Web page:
- All ten living former defense secretaries — both Republicans and Democrats — wrote a Washington Post editorial urging President Donald Trump to refrain from using the military to interfere in the election.
- The signatories stressed that involving the military in election disputes could result in criminal charges.
- Trump has repeatedly suggested that there may not be a “peaceful transfer of power” and has reportedly entertained suggestions that the military step in to help him dispute the election.
- Visit Business Insider’s homepage for more stories.
Nearly a dozen former defense secretaries published a Washington Post editorial on Sunday, warning President Donald Trump of the dangers of using the military to dispute the election.
The editorial, titled “Involving the military in election disputes would cross into dangerous territory,” was signed by all ten living former defense secretaries, including two who served under President Trump, Mark Esper and James Mattis.
Other signees included Leon Panetta, Chuck Hagel, and Ashton Carter, who served under Barack Obama; Robert Gates, who served under Obama and George W. Bush; William Cohen and William Perry, who served under Bill Clinton; Dick Cheney, who served as DOD secretary under George H.W. Bush; and Donald Rumsfeld, who served first under Gerald Ford in 1975 and was later tapped for the role under George W. Bush.
The letter urged the president to accept the results of the election and stressed that the military should not be used to fulfill political ends.
“American elections and the peaceful transfers of power that result are hallmarks of our democracy,” they wrote in The Washington Post, adding that the administration should “refrain from any political actions that undermine the results of the election or hinder the success of the new team.”
“The time for questioning the results has passed; the time for the formal counting of the electoral college votes, as prescribed in the Constitution and statute, has arrived,” the letter continued.
The former secretaries also cautioned that anyone found to be interfering in the election could potentially be subject to criminal charges.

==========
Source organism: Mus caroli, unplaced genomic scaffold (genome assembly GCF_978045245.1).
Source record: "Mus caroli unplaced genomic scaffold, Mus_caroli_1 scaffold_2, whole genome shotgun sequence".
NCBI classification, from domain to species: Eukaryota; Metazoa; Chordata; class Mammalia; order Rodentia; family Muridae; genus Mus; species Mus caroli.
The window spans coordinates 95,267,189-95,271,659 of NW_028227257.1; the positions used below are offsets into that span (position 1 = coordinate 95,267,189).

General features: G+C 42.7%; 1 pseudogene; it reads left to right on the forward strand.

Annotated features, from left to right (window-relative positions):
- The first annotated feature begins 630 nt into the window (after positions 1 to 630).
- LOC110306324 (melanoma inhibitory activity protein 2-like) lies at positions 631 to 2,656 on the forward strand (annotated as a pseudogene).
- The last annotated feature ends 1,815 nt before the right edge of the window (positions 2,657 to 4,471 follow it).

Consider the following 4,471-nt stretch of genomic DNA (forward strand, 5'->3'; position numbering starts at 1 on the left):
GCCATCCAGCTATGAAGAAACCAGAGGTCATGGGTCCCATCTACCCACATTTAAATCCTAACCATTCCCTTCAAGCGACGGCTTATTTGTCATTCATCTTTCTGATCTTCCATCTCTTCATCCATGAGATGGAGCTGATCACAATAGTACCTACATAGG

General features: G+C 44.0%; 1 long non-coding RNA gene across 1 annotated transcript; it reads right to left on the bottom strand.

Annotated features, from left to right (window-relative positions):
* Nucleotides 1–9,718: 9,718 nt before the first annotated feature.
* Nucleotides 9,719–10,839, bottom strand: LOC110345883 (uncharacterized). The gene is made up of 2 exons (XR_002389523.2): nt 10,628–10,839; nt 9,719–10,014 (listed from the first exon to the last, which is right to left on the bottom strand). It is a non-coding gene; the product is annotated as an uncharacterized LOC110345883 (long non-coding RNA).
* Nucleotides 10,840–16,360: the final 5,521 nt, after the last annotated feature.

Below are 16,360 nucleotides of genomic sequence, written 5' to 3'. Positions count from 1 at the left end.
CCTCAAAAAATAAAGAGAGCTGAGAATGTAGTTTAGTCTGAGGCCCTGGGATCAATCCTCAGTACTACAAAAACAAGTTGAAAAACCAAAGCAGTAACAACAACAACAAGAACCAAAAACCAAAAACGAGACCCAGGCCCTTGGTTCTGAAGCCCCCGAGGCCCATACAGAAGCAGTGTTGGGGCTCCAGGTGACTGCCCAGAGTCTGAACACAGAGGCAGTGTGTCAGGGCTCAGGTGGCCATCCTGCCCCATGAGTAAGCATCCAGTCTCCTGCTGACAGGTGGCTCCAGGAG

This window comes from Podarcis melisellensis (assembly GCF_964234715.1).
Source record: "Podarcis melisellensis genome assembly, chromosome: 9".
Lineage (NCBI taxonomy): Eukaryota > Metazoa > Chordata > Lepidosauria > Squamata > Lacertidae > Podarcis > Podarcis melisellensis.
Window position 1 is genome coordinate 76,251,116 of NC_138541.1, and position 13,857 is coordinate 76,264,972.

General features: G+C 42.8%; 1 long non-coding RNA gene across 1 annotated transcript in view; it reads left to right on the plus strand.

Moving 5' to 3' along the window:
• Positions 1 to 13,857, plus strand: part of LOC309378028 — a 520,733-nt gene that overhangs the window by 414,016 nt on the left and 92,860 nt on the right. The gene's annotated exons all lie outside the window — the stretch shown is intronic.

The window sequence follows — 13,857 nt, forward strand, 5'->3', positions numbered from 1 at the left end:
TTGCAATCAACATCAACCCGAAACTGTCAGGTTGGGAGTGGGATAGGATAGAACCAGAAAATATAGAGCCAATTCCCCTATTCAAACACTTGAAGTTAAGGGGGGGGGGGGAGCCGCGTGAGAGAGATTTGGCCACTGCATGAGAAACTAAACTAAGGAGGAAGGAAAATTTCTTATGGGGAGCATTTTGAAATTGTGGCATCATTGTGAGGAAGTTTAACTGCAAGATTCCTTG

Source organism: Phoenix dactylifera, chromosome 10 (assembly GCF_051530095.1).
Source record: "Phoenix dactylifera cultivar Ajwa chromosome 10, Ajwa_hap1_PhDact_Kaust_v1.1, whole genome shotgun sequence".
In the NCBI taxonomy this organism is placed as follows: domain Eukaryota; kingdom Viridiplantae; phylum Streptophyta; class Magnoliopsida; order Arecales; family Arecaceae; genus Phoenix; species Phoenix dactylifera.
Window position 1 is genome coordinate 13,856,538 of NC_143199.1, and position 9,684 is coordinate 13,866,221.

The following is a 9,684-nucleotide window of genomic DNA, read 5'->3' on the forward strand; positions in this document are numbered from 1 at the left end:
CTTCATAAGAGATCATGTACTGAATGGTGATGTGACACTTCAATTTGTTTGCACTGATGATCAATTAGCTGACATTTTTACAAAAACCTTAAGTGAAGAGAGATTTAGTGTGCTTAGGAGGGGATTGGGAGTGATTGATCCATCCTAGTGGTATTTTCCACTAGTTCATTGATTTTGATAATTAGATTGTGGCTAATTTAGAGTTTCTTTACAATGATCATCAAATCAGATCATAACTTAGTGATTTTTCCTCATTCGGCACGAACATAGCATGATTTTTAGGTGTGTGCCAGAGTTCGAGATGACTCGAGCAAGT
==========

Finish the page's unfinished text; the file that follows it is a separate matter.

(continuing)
“Efforts to involve the US armed forces in resolving election disputes would take us into dangerous, unlawful, and unconstitutional territory,” they wrote. “Civilian and military officials who direct or carry out such measures would be accountable, including potentially facing criminal penalties, for the grave consequences of their actions on our republic.”
The editorial offered a direct message to Acting Secretary of Defense Christopher Miller, who in December halted meetings with President-elect Joe Biden’s transition team. Miller claimed meetings weren’t canceled, but had been delayed because of the holidays.
Biden transition director Yohannes Abraham told Axios, however, that no holiday contingency plans had been made.
“Let me be clear: there was no mutually agreed-upon holiday break,” he said.
“Acting defense secretary Christopher C. Miller and his subordinates — political appointees, officers and civil servants — are each bound by oath, law, and precedent to facilitate the entry into office of the incoming administration, and to do so wholeheartedly,” the editorial said. “They must also refrain from any political actions that undermine the results of the election or hinder the success of the new team.”
Hagel, one of Obama’s DOD secretaries, told the Post on Sunday that he initially thought writing such an editorial would be an overreaction, but then reconsidered.
“This is a fundamental element of our democracy, and it lands squarely in the responsibilities of defense officials,” Hagel said. “I thought, in the end, that this was something that was important that we do.”
Trump’s inner circle has suggested imposing martial law
Rumblings about Trump’s desire to use the military to intervene in the election began in September after Trump refused to commit to a “peaceful transfer of power.” Joint Chiefs of Staff Gen. Mark Milley was asked by Congress what, if any, role the military should have in the election.
“I believe deeply in the principle of an apolitical US military,” Milley said. “In the event of a dispute over some aspect of the elections, by law, US courts and the US Congress are required to resolve any disputes, not the US military. I foresee no role for the US armed forces in this process.”
The idea was once again brought up by Trump’s former national security adviser Michael Flynn, who appeared on the conservative channel Newsmax on December 18 to suggest that the military be brought in to “rerun” the election.
“He could order the, within the swing states, if he wanted to, he could take military capabilities, and he could place those in states and basically rerun an election in each of those states. It’s not unprecedented,” Flynn told host Greg Kelley.
During a meeting with Flynn, former Trump campaign lawyer Sidney Powell, and Rudy Giuliani the following day, Trump asked about Flynn’s idea, The New York Times reported.
Trump dismissed the claims as “fake news.”
The Post editorial comes amidst the release of a recorded conversation between Trump and Georgia Governor Brian Kemp in which the president repeatedly pressured Kemp to void the state’s election results and “find 1,780 votes, which is one more than we have.”
President-elect Joe Biden won Georgia by a margin of 11,779 votes.